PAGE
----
Brilliant. Thanks to all for a splendid ride

Sheffield FridayNightRide
Friday March 5 2010 6.30 pm
The Women’s Movement in Sheffield
Meet Gates to City Museum, Western Bank for the 12 mile route
Pick up point: Cathedral Square, High St 7.15 pm for the 9.5 mile route

“Bicycling has done more to emancipate women than anything else in the world. I stand and rejoice every time I see a woman ride by on a wheel. It gives women a feeling of freedom and self-reliance.” -Susan B. Anthony (1896) US Suffragette
This FridayNightRide is to celebrate International Women’s Day (Monday March 8 2010) by cycling to locations in Sheffield associated with the struggle for women’s emancipation. The main focus is sites to do with the struggle for Votes for Women but it also goes past other relevant sites e.g. the first women’s clinics in Sheffield.
I have put places of interest with some explanation of what happened or what was at the site on a map at,-1.472898&spn=0.03737,0.111151&z=14&msid=108285123450551660446.00047ca308d4e99adb3ca
Heads up! In total it is 12 miles at a leisurely pace with stops to talk and listen. It is all on roads or metalled trails or paths and should suit any bike.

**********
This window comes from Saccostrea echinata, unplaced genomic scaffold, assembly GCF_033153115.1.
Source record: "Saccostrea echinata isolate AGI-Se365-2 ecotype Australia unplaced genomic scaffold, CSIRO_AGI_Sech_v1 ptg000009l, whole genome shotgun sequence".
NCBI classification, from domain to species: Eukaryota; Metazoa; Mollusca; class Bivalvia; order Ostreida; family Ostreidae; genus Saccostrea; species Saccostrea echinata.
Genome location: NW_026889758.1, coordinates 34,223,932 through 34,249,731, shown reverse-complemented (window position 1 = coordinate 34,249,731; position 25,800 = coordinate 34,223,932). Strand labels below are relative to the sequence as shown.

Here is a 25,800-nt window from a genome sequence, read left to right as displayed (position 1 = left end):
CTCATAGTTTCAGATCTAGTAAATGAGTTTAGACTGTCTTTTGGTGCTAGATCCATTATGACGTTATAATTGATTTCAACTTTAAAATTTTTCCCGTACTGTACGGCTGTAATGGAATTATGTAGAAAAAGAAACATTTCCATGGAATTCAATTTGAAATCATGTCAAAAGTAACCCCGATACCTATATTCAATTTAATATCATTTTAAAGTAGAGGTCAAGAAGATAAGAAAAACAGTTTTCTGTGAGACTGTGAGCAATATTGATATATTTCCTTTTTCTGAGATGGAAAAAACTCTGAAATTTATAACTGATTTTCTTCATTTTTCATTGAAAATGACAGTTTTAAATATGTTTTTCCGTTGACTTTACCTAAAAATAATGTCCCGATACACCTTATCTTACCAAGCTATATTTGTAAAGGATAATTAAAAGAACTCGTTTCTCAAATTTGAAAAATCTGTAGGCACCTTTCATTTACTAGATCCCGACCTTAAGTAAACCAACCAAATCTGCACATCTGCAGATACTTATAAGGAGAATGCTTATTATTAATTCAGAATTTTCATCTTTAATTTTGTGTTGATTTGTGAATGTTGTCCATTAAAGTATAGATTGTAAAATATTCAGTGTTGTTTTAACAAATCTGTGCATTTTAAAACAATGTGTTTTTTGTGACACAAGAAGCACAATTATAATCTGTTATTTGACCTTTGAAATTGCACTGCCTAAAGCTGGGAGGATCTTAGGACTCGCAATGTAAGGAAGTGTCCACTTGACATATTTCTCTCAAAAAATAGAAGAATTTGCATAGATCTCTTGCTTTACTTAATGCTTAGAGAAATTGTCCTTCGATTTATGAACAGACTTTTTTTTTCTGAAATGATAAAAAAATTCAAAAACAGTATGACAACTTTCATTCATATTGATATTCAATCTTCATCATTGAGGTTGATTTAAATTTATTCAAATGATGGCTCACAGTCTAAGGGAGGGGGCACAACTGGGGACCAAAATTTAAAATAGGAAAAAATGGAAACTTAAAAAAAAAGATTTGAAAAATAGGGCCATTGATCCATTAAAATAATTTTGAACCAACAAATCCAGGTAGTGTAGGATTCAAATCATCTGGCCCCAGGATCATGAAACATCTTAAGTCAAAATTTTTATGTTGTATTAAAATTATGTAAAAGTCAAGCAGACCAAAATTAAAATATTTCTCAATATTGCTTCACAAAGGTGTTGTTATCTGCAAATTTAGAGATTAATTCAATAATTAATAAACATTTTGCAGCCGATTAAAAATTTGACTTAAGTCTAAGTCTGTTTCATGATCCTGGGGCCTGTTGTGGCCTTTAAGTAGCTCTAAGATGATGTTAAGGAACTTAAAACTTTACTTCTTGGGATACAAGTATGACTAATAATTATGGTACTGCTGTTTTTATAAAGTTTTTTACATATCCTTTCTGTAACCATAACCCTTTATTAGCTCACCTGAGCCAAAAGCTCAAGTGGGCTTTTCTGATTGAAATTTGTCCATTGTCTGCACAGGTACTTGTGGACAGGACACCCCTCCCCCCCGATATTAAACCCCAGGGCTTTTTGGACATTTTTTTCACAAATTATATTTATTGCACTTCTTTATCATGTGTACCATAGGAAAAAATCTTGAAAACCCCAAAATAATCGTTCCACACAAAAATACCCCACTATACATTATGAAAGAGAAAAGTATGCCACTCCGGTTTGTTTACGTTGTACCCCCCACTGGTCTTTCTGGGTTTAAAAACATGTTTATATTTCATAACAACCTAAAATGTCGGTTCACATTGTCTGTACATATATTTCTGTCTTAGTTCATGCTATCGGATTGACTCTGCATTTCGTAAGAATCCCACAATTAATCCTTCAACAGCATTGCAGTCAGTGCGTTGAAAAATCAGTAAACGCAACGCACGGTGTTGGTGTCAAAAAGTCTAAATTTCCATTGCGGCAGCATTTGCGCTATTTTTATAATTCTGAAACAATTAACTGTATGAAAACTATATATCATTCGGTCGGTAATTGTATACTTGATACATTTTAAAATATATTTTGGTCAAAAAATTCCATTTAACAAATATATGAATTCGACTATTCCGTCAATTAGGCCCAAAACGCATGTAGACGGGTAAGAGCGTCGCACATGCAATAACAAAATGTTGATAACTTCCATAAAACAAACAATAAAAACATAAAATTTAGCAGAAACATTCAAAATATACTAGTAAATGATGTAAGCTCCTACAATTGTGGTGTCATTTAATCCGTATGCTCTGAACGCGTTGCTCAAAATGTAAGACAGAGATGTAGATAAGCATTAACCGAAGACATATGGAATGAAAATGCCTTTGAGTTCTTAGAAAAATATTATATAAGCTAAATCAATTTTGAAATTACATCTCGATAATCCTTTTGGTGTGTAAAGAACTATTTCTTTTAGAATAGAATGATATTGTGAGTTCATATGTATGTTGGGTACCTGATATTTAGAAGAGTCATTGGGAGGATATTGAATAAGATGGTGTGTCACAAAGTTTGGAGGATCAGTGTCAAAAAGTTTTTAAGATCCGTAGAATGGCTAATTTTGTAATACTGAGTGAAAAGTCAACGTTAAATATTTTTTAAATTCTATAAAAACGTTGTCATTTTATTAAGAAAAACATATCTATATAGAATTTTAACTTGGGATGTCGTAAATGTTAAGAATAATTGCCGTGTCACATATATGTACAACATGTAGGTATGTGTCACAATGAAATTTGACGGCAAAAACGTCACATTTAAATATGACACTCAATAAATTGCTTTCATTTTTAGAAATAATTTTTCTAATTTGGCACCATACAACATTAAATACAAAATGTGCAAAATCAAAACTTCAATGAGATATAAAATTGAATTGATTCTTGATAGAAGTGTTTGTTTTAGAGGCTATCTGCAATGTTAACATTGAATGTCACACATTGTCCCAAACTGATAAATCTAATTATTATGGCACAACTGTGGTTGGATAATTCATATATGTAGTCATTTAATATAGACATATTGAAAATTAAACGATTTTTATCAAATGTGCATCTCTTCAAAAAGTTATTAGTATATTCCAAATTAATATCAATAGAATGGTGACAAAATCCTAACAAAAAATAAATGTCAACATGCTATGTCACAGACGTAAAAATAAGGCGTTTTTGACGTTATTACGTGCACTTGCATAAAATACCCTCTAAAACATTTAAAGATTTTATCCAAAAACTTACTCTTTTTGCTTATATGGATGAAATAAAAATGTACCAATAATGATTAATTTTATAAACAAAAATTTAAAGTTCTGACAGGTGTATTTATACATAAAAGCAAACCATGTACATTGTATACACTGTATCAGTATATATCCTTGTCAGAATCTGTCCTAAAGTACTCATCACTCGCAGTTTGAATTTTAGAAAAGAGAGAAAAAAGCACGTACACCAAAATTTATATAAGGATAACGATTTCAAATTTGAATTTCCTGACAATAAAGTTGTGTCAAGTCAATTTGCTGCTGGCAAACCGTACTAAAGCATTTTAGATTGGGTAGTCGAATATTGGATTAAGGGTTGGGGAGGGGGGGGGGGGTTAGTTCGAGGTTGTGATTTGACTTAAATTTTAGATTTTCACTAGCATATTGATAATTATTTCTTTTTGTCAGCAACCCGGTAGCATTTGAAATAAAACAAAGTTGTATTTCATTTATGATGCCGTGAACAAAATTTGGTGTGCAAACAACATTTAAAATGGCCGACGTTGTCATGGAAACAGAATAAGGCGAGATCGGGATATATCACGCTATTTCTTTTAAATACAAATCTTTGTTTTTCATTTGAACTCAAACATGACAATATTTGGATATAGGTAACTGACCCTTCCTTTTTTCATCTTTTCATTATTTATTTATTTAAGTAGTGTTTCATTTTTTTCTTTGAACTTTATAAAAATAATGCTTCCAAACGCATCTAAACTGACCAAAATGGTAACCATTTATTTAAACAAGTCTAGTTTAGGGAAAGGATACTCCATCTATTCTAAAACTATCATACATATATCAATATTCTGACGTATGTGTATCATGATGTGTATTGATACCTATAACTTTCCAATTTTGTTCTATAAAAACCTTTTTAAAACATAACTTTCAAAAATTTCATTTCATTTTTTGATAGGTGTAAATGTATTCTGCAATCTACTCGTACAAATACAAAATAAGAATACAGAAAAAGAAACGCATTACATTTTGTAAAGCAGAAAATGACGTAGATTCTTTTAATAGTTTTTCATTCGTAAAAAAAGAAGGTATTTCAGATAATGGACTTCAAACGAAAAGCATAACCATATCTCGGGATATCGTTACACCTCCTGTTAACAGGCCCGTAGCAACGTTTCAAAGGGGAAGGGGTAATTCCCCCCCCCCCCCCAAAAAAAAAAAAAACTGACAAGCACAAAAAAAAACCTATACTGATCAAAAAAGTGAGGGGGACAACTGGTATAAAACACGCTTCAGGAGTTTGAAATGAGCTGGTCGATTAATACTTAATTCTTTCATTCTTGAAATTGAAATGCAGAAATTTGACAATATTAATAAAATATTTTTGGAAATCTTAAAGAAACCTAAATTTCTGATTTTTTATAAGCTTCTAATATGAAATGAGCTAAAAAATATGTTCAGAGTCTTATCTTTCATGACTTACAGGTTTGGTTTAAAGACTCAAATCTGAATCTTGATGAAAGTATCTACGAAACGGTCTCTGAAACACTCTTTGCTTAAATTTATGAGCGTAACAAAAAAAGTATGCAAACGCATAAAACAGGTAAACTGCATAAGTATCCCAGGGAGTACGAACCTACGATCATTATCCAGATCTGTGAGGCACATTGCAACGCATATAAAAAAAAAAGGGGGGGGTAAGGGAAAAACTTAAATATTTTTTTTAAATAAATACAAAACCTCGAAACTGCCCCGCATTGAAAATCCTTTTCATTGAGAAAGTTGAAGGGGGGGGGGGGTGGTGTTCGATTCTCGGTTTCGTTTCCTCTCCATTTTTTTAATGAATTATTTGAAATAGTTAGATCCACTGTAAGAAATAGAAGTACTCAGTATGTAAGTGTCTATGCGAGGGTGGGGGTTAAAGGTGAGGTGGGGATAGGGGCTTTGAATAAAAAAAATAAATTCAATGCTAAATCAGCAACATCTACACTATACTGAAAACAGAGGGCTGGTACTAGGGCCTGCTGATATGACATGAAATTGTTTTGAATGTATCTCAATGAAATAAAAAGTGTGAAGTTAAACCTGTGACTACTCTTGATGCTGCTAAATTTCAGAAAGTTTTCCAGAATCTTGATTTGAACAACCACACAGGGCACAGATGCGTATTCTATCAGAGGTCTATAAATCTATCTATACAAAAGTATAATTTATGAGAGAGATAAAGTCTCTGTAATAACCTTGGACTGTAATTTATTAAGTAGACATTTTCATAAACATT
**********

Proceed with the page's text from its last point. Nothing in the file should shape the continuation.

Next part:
NB: if you’re on your way and want us to wait or if you can’t make the start and want to join some time then PHONE Mick on the mobile number below.
Route. We head off to Crookesmoor to see Adela Pankhurt’s house then into town via Crookesmoor Recreation ground to start a circuit around central downtown taking in sites of meetings, offices, speeches, riots and fire-bombings – we spin off to Attercliffe to the site of the first Women’s Welfare Clinic and then back into town to see sites of more mayhem befoe we go to the hall where the PM of the time was heckled and had his meeting disrupted before we get to the house where the first meeting of the Suffragettes in Sheffield was held.

As most of the ride has Edwardian connections the wearing of cycling tweeds and bloomers or somesuch is encouraged or perhaps the colours purple, white and green – the colours of the suffragettes – or green, white and scarlet – the colours of the suffragists.